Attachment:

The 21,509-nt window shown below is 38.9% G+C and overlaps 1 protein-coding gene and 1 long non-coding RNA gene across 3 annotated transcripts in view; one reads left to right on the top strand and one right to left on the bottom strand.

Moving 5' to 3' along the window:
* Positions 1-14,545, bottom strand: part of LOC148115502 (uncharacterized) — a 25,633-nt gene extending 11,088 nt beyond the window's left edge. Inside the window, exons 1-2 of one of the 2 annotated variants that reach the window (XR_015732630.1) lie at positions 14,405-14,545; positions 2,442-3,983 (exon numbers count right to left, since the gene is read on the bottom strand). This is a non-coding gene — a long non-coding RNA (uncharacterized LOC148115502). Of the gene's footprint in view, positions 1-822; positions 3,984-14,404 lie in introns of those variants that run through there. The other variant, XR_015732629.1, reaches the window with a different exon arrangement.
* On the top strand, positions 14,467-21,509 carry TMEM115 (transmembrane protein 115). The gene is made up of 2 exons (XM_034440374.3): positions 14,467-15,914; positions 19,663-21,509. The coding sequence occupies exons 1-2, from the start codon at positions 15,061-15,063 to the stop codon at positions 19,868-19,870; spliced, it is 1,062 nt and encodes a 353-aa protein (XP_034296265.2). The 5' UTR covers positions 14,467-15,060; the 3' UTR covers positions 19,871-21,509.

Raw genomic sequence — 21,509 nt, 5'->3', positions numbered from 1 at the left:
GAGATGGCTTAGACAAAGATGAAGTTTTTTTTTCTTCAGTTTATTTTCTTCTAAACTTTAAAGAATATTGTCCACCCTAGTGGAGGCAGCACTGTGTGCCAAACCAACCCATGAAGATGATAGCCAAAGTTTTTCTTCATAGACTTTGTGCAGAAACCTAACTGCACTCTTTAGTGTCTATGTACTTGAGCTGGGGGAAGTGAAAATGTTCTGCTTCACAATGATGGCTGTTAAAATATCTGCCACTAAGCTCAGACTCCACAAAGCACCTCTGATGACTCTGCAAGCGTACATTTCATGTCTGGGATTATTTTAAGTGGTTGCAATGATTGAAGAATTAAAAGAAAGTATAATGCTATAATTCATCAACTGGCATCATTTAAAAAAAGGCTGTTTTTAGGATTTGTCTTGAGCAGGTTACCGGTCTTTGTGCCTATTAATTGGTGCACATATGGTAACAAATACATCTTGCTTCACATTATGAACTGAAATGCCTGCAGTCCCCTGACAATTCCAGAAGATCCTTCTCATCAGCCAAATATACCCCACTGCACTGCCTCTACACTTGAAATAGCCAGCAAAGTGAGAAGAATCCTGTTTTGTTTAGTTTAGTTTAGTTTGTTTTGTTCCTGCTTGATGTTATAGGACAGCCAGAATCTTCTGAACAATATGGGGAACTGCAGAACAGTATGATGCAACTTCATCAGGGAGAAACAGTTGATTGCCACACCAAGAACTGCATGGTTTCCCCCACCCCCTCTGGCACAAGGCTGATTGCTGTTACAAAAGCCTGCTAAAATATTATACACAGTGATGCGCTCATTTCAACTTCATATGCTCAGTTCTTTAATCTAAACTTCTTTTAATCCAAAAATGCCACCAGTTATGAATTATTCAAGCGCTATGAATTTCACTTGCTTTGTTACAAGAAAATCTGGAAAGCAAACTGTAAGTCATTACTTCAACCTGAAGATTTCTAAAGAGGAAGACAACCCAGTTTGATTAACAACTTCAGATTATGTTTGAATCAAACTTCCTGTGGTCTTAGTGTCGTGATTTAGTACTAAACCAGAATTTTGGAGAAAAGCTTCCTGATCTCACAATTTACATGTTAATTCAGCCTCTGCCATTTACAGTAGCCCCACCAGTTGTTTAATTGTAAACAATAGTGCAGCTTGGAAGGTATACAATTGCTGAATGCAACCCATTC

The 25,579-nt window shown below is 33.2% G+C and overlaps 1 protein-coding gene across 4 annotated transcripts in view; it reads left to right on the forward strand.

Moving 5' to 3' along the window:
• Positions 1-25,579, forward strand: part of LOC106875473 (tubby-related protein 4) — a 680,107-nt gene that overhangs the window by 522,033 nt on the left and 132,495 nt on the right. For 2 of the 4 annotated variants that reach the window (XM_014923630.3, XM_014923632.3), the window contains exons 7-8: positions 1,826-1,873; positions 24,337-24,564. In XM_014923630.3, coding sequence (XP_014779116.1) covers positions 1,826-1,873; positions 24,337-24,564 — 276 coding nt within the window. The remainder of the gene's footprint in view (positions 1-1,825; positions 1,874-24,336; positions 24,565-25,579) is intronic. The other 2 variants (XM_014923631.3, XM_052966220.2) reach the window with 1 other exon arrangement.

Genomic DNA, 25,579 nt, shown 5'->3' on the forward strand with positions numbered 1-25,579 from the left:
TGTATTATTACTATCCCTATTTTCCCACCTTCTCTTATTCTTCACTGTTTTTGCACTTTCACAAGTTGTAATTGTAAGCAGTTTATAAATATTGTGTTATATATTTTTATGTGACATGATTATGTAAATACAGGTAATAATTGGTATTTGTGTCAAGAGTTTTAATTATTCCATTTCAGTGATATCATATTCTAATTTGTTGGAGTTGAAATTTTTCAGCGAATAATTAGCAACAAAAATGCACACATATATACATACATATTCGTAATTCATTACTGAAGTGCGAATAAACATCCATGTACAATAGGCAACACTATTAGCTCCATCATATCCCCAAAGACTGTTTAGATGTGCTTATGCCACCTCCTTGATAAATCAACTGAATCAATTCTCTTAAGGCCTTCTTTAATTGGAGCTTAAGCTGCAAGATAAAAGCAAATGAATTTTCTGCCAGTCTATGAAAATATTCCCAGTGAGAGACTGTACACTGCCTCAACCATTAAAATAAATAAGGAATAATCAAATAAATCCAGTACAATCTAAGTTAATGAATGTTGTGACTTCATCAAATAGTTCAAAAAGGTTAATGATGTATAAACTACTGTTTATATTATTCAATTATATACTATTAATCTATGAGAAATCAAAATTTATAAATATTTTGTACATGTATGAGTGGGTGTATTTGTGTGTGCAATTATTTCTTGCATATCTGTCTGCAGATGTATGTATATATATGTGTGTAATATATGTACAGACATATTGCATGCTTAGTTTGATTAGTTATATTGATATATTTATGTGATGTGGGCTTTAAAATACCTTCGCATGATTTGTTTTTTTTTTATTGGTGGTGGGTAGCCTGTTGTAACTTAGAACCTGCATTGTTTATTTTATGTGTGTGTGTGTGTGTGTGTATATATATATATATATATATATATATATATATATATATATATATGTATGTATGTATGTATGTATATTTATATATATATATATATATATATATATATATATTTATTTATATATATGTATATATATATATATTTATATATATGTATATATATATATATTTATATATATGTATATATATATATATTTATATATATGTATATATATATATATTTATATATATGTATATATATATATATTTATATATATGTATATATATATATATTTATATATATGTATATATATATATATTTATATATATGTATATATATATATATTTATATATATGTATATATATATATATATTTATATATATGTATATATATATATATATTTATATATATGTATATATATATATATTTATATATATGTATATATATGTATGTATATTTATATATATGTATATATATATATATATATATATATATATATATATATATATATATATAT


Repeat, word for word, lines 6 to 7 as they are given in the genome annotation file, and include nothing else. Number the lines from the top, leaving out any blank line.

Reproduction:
GAGATGGCTTAGACAAAGATGAAGTTTTTTTTTCTTCAGTTTATTTTCTTCTAAACTTTAAAGAATATTGTCCACCCTAGTGGAGGCAGCACTGTGTGCCAAACCAACCCATGAAGATGATAGCCAAAGTTTTTCTTCATAGACTTTGTGCAGAAACCTAACTGCACTCTTTAGTGTCTATGTACTTGAGCTGGGGGAAGTGAAAATGTTCTGCTTCACAATGATGGCTGTTAAAATATCTGCCACTAAGCTCAGACTCCACAAAGCACCTCTGATGACTCTGCAAGCGTACATTTCATGTCTGGGATTATTTTAAGTGGTTGCAATGATTGAAGAATTAAAAGAAAGTATAATGCTATAATTCATCAACTGGCATCATTTAAAAAAAGGCTGTTTTTAGGATTTGTCTTGAGCAGGTTACCGGTCTTTGTGCCTATTAATTGGTGCACATATGGTAACAAATACATCTTGCTTCACATTATGAACTGAAATGCCTGCAGTCCCCTGACAATTCCAGAAGATCCTTCTCATCAGCCAAATATACCCCACTGCACTGCCTCTACACTTGAAATAGCCAGCAAAGTGAGAAGAATCCTGTTTTGTTTAGTTTAGTTTAGTTTGTTTTGTTCCTGCTTGATGTTATAGGACAGCCAGAATCTTCTGAACAATATGGGGAACTGCAGAACAGTATGATGCAACTTCATCAGGGAGAAACAGTTGATTGCCACACCAAGAACTGCATGGTTTCCCCCACCCCCTCTGGCACAAGGCTGATTGCTGTTACAAAAGCCTGCTAAAATATTATACACAGTGATGCGCTCATTTCAACTTCATATGCTCAGTTCTTTAATCTAAACTTCTTTTAATCCAAAAATGCCACCAGTTATGAATTATTCAAGCGCTATGAATTTCACTTGCTTTGTTACAAGAAAATCTGGAAAGCAAACTGTAAGTCATTACTTCAACCTGAAGATTTCTAAAGAGGAAGACAACCCAGTTTGATTAACAACTTCAGATTATGTTTGAATCAAACTTCCTGTGGTCTTAGTGTCGTGATTTAGTACTAAACCAGAATTTTGGAGAAAAGCTTCCTGATCTCACAATTTACATGTTAATTCAGCCTCTGCCATTTACAGTAGCCCCACCAGTTGTTTAATTGTAAACAATAGTGCAGCTTGGAAGGTATACAATTGCTGAATGCAACCCATTC

The 25,579-nt window shown below is 33.2% G+C and overlaps 1 protein-coding gene across 4 annotated transcripts in view; it reads left to right on the forward strand.